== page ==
Our top five Russian literary film adaptations.
Eisenberg signs up for Dostoevsky adaptation
Jesse Eisenberg, the star of The Social Network, has signed up for the adaptation of Fyodor Dostoevsky's doppelganger drama The Double. Below are five other Russian literary classics put to film.
Take Five... The Idiot (1951)
The director Akira Kurosawa intended his adaptation of Dostoevsky's novel to be a two-part film. Instead, the film was severely edited by the studio to one full-length version. There remains no existing print of the original two-part version.
Take Four... War and Peace (1956)
The first English language version of Leo Tolstoy's novel, starring Audrey Hepburn and Henry Fonda. Like the book, the film is epic in scope with a running time of 208 minutes.Take Three... Doctor Zhivago (1965)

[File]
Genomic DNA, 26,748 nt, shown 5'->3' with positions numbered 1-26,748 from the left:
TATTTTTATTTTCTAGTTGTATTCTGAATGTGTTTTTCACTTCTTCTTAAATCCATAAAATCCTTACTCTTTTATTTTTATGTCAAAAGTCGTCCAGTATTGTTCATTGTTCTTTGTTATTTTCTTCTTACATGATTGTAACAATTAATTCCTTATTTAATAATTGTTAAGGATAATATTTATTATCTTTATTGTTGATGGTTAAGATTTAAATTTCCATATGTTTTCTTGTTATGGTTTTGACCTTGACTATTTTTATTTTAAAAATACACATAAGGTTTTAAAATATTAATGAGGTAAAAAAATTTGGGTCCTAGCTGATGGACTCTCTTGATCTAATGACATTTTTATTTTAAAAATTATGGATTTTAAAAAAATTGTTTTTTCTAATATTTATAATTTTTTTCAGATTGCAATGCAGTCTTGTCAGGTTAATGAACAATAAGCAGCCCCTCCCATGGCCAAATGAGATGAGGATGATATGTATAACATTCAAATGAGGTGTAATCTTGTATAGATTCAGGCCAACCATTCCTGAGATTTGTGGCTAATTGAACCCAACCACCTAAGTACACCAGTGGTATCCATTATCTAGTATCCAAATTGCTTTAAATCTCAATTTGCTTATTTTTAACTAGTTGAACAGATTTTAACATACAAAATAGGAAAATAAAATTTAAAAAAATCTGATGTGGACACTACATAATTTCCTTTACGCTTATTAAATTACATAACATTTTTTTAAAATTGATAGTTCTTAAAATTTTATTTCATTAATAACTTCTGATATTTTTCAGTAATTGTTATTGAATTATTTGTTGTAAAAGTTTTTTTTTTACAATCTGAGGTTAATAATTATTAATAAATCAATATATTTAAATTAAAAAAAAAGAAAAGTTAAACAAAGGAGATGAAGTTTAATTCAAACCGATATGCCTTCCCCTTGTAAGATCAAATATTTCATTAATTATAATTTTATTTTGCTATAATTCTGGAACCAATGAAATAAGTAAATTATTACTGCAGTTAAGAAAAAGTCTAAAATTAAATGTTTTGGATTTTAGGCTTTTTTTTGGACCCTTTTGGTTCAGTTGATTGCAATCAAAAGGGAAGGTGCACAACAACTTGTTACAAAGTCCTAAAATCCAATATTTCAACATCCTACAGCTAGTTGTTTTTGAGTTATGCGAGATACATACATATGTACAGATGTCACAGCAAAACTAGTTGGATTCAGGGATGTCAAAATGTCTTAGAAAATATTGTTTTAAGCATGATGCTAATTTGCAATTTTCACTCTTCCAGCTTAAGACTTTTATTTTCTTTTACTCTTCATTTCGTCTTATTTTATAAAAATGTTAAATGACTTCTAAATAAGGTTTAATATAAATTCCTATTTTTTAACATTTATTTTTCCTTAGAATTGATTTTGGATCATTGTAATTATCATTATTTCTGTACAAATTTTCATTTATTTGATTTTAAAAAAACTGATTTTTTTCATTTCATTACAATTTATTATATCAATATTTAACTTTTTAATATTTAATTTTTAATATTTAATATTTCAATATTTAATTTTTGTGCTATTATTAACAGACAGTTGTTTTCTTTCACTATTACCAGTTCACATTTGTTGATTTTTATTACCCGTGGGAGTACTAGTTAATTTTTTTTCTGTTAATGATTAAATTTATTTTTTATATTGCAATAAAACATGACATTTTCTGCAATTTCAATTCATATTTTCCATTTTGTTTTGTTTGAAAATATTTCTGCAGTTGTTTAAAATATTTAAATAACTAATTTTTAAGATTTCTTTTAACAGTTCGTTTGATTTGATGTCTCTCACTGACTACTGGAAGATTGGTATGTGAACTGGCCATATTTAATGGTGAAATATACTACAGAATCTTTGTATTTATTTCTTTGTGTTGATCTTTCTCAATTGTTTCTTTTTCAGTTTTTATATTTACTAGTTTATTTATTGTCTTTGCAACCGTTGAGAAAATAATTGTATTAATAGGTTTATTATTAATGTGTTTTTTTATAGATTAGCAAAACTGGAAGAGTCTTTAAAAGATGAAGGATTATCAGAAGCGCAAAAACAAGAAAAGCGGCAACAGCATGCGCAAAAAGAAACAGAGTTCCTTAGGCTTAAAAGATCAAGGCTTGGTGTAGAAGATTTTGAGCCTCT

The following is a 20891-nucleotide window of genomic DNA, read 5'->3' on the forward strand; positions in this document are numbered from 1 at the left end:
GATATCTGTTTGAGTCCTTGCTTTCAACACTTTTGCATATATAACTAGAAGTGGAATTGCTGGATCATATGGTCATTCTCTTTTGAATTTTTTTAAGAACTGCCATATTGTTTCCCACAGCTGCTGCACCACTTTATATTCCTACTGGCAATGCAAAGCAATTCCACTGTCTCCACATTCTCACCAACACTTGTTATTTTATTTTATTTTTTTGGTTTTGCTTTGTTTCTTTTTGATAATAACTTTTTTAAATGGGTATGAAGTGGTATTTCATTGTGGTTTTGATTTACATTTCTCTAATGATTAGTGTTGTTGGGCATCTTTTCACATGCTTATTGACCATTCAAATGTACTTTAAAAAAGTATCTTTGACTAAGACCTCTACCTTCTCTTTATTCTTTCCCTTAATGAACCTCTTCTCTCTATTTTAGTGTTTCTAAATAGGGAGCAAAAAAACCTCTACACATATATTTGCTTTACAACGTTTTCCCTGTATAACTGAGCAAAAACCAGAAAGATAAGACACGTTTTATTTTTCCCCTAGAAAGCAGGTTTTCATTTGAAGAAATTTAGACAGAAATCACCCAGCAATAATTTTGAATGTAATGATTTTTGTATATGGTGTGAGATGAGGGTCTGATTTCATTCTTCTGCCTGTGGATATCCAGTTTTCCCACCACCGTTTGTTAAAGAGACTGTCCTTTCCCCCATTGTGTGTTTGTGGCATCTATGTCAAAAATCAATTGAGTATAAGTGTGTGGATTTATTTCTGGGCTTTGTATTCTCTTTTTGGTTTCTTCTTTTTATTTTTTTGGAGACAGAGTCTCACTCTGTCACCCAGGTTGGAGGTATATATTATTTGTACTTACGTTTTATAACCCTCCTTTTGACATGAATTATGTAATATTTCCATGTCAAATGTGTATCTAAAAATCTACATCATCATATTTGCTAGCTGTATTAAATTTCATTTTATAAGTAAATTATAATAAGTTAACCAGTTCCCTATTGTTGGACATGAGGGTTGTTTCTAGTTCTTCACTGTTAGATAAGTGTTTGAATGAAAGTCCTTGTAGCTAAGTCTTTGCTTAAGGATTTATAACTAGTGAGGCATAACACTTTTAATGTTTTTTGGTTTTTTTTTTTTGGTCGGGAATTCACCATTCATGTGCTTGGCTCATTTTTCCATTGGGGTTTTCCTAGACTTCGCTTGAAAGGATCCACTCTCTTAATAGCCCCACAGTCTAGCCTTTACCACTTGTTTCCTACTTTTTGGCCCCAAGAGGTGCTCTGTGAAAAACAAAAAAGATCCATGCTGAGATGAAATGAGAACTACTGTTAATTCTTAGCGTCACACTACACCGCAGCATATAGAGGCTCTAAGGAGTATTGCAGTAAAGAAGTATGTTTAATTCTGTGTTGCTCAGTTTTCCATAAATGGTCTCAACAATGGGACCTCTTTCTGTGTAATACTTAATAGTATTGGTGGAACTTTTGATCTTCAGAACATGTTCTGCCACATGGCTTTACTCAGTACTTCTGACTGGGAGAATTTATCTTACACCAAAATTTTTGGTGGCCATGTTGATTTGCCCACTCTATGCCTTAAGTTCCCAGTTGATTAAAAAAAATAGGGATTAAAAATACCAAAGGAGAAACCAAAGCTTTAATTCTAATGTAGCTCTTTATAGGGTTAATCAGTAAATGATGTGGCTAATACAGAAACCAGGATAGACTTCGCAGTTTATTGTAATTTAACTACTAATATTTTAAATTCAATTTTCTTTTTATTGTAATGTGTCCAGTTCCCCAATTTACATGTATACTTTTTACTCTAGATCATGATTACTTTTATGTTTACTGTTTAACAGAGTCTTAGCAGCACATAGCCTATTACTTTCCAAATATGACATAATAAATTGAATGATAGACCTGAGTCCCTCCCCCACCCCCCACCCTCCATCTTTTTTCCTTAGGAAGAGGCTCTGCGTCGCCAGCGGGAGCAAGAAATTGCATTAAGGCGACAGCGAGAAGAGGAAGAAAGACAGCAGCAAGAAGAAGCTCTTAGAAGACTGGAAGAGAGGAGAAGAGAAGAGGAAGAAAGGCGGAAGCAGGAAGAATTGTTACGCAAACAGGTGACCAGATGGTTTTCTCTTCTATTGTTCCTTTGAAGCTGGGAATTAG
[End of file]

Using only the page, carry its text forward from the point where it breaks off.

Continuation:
The sweeping romantic tale starring Omar Sharif and set during the Russian Revolution. The Boris Pasternack novel was banned in the USSR before being smuggled out to the West, where it was published in 1957.
Take Two... One Day in the Life of Ivan Denisovich (1970)
Based on the novel by Aleksandr Solzhenitsyn, the Norwegian-British production starring Tom Courtenay follows the life of a prisoner in a Soviet labour camp. Finland banned the film upon release, with the director Caspar Wrede claiming it was in fear of hurting its diplomatic ties with the USSR.
Take One... Anna Karenina (2012)
The forthcoming production will star Keira Knightley in the title role. The film follows Karenina's ill-fated relationship with the dashing Count Alexei Vronsky. Based on the classic novel by Tolstoy.